What is the difference between the vowels in “sole” and “solo”?

To my ears, the vowel in "sole" or "soul" sounds different from the first vowel in "solo"; it sounds somewhat similar to the vowel in "caught", while the vowel in "solo" does not. (You can listen to ...
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71 views

Why is this habitual sentence wrong?

Why is the following sentence wrong? Usually we grow vegetables in our garden but this year we don't? Since the simple present shows habitual behavior, can we show an exception to the habit also ...
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2answers
94 views

What does “said deuces” mean? [closed]

What does "said deuces" mean? From context in places I encountered the idiom - I can guess it means to take one's leave, to depart, or to say goodbye, but I'm not sure.
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2answers
110 views

I will show them the 'job of Bronx' [closed]

Rocco Commisso is the Italian-American owner of the New York Cosmos and Fiorentina FC. Italian journalists made fun of his funny Italian accent, and he responded saying this: I know that lots of ...
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1answer
81 views

Is 'do be' correct in 'do be aware'?

Do be aware that this repository is just for the WordPress.com desktop wrapper. Is it correct to say do be? I feel like the do is unnecessary. I am correct?
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1answer
49 views

“Declare” or “report” income?

I’m writing about a feature that allows Russian freelancers who are registered as self-employed citizens to report their income made through our platform online to the tax authority. Should I use the ...
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0answers
32 views

What is the difference between screen shot and screenshot, where do we use screen shot and screenshot

What is the difference between screen shot and screenshot, where do we use screen shot and screenshot. Are they used interchangeably?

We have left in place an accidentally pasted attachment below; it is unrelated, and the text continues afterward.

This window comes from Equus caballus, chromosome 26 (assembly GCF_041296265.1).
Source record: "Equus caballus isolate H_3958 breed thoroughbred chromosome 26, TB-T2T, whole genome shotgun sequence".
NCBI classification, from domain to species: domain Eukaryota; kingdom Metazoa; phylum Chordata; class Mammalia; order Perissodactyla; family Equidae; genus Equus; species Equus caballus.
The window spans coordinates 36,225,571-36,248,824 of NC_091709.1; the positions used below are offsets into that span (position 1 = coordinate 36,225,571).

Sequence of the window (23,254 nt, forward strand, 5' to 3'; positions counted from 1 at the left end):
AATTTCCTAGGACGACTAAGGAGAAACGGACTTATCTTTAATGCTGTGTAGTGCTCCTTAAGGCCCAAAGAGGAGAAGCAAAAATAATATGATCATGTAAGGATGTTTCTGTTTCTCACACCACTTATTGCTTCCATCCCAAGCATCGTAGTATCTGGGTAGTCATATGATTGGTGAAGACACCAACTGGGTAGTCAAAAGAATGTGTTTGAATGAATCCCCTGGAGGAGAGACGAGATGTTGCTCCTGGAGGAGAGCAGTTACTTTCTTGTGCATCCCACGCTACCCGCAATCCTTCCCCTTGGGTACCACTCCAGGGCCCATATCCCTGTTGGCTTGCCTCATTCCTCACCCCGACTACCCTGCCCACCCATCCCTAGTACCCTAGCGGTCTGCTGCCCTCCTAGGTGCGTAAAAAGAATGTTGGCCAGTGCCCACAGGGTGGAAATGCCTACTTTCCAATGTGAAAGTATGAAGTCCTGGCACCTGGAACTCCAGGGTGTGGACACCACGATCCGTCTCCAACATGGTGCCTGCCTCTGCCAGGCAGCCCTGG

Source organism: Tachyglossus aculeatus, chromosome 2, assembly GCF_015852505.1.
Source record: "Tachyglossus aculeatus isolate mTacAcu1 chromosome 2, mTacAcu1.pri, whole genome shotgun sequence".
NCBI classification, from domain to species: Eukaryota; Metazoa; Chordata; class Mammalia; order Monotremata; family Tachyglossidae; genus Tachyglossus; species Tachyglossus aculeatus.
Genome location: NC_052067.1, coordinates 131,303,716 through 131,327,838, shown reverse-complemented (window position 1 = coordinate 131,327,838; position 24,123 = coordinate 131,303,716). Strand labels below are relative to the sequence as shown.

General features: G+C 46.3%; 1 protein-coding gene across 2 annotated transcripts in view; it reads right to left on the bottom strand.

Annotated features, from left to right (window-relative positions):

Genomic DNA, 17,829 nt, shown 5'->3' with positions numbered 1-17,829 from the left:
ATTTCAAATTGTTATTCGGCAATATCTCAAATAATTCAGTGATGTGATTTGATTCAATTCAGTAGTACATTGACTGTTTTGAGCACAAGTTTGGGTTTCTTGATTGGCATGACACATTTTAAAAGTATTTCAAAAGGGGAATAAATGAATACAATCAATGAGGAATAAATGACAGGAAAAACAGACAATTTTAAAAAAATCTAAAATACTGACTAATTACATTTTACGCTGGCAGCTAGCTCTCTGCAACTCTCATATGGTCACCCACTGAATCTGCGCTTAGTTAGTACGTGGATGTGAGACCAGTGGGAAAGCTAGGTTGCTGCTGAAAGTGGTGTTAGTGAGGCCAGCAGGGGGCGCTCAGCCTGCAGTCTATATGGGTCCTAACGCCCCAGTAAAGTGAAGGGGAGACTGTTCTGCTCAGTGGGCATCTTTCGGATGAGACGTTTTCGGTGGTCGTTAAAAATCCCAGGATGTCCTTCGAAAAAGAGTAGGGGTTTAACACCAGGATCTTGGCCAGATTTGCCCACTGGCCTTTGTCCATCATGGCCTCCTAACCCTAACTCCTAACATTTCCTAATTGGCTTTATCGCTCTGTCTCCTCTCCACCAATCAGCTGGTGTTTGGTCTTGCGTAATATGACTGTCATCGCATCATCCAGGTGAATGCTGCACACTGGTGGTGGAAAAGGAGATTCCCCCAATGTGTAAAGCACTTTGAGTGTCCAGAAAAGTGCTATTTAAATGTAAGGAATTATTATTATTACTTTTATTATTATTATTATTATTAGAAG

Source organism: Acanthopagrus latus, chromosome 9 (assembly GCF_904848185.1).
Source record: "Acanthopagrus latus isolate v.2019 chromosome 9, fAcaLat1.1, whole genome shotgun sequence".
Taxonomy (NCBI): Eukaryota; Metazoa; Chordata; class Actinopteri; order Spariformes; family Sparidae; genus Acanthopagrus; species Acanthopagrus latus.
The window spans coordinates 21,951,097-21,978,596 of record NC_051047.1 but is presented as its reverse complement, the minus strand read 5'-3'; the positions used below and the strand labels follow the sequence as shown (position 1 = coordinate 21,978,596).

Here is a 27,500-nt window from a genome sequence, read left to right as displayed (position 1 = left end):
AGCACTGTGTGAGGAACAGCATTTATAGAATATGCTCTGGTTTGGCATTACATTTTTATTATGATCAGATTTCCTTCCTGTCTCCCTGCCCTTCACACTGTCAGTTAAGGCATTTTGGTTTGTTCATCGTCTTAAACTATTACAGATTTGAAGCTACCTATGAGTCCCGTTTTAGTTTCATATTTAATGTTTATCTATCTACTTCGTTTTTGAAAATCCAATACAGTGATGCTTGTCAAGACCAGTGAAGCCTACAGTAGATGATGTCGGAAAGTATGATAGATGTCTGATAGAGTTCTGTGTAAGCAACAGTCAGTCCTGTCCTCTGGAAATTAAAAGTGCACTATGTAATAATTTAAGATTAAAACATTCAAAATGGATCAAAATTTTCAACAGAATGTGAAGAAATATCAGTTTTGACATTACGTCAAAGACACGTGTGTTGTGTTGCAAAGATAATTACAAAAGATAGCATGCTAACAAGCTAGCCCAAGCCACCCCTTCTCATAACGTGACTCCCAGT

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2answers
51 views

Usage of Articles(definite vs indefinte)

"Find the area of a triangle whose side is 3cm, 14cm and 7.5cm." Is this sentence correct or should we use 'the' instead of 'a' because we have specified/defined the triangle by specifying its sides(...
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1answer
64 views

Can the word “something” really not be broken up into any pieces (hyphenation) in British English?

I'm testing this software hyphenator. It seems to be working overall quite well, but one thing struck me as odd, so I'm asking you language experts. The word "something" doesn't get broken up into ...
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51 views

Is “1940's” and “1950's” correct in the USA? [duplicate]

Snippet from the book "STYLING vs. SAFETY The American Automobile Industry and the Development of Automotive Safety, 1900-1966" by Joel W. Eastman: and its continual improvement by progressive and ...
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1answer
63 views

What is the meaning of "bail on his life and set up shop in someone else's.” in the first episode of Rick&Morty?

Friends. I started watching Rick and Morty with English subtitles, but English is not my first language, and I have a problem in understanding the meaning of this Dialogue. Beth says it to his father ...
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1answer
39 views

What is meaning of “bad pitch” and “grab him and stuff under a mattress…” in the first episode of Rick&Morty?

I started watching Rick and Morty with English subtitles but English is not my first language, and I have a problem in understanding the exact meaning of some dialog;This Dialog is between Jerry and ...
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2answers
52 views